The plant grows wild in Japan on the slopes of volcanoes and was first brought to the UK in the mid 19th century and in the beginning it was a sought after expensive plant and was awarded a gold medal as “ the most interesting new ornamental plant of the year ” and in the early 1900’s such renowned gardeners as the guru of wild gardening , William Robinson ,and Gertrude Jekyll were enthusiastically praising Japanese Knotweed before it was discovered that it was hugely invasive .
In its native Japan there are 186 species of insects that feed on Knotweed and in Northern Europe there are … you guessed it …. NONE , which is the problem as the plant has no known predators here and even systemic weed killers like Round Up have no effect .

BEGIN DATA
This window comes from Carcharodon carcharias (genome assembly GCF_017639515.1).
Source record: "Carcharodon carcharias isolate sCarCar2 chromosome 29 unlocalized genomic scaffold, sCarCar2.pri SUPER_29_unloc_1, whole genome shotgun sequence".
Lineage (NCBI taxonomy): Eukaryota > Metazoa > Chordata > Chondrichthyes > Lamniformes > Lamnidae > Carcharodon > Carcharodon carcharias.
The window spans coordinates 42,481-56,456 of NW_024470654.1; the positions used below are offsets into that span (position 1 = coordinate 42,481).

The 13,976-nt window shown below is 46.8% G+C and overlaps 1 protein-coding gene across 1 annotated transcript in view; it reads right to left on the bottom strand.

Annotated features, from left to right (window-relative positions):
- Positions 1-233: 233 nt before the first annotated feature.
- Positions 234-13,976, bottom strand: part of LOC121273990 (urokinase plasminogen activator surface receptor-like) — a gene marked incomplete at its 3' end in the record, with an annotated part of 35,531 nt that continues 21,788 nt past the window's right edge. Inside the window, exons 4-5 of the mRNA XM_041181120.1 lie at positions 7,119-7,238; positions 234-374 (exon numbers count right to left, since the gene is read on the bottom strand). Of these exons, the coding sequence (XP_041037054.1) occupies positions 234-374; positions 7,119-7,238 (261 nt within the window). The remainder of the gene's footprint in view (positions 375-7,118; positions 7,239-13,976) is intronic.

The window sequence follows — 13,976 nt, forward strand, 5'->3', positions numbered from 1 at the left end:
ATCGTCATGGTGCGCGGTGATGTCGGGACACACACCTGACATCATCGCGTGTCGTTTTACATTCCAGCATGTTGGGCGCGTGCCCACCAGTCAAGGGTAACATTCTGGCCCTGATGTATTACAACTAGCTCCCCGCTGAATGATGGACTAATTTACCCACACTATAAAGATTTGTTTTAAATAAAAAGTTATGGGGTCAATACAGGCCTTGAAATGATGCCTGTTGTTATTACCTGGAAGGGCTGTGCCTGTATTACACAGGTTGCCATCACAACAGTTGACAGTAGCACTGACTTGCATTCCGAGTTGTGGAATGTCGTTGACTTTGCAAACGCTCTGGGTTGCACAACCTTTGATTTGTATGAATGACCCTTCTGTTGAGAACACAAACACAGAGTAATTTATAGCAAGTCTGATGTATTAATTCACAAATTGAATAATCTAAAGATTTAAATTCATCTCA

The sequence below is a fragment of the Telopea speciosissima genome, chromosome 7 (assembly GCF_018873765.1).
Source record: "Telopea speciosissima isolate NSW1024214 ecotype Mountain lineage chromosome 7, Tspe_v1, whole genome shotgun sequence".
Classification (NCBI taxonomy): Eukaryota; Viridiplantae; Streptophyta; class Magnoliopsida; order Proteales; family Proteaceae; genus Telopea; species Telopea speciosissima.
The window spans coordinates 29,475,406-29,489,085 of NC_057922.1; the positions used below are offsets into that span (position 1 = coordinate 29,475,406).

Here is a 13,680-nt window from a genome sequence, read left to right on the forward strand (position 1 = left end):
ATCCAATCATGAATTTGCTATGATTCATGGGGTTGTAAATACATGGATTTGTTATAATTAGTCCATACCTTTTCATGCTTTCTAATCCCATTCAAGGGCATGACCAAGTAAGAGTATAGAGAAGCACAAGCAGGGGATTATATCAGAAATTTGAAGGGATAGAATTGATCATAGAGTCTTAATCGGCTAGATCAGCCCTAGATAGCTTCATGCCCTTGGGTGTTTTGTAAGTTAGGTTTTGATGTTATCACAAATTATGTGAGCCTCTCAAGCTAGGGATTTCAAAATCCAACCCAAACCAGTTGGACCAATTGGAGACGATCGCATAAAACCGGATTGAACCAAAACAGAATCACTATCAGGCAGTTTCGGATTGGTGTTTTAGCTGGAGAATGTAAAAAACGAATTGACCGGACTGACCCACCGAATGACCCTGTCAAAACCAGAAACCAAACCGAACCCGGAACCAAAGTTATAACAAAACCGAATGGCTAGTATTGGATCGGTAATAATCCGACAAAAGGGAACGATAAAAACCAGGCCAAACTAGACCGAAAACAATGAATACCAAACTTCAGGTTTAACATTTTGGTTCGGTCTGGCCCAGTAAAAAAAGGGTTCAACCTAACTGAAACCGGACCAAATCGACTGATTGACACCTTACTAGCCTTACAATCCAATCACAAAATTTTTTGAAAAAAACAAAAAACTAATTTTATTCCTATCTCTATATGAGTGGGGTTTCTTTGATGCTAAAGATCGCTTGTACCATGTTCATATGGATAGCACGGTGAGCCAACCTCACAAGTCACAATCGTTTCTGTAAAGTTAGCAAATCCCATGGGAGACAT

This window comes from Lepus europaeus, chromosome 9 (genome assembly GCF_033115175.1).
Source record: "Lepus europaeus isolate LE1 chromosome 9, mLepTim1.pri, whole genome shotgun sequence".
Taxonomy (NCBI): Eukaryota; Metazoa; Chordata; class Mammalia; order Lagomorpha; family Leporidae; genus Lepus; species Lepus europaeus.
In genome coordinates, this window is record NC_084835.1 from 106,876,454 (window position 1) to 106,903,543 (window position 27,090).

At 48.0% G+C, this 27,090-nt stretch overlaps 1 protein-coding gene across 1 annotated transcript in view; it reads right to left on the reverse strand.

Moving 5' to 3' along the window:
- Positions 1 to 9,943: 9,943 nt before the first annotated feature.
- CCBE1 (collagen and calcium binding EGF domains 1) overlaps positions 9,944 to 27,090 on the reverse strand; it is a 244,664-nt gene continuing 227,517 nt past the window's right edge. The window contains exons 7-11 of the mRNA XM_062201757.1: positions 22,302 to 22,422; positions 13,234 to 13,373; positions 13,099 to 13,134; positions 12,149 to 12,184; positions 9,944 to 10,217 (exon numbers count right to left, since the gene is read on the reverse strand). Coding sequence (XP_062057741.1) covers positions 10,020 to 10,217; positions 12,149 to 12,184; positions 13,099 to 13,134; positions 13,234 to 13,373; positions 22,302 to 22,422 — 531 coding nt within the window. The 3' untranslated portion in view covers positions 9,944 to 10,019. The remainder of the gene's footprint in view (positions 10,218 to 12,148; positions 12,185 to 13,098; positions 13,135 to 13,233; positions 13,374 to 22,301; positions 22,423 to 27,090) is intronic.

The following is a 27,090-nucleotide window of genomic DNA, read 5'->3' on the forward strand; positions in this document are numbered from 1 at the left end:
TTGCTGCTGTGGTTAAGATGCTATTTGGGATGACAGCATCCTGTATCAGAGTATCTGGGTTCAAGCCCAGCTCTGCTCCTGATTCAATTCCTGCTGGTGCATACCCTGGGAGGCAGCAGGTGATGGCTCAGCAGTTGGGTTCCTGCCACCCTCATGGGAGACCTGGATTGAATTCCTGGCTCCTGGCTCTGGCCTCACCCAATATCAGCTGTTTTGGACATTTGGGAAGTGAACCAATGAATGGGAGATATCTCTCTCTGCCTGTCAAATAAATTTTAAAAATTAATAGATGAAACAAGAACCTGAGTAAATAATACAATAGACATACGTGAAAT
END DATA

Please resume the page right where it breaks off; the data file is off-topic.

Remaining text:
For the past ten years in the UK they have been testing each of the 186 japanese bugs that feeds exclusively on knotweed and one has been identified that might suit conditions here but ….. a serious but is that the knotweed eating insect should NOT have an adverse side effect on the UK eco system as the cure might be worse than the disease .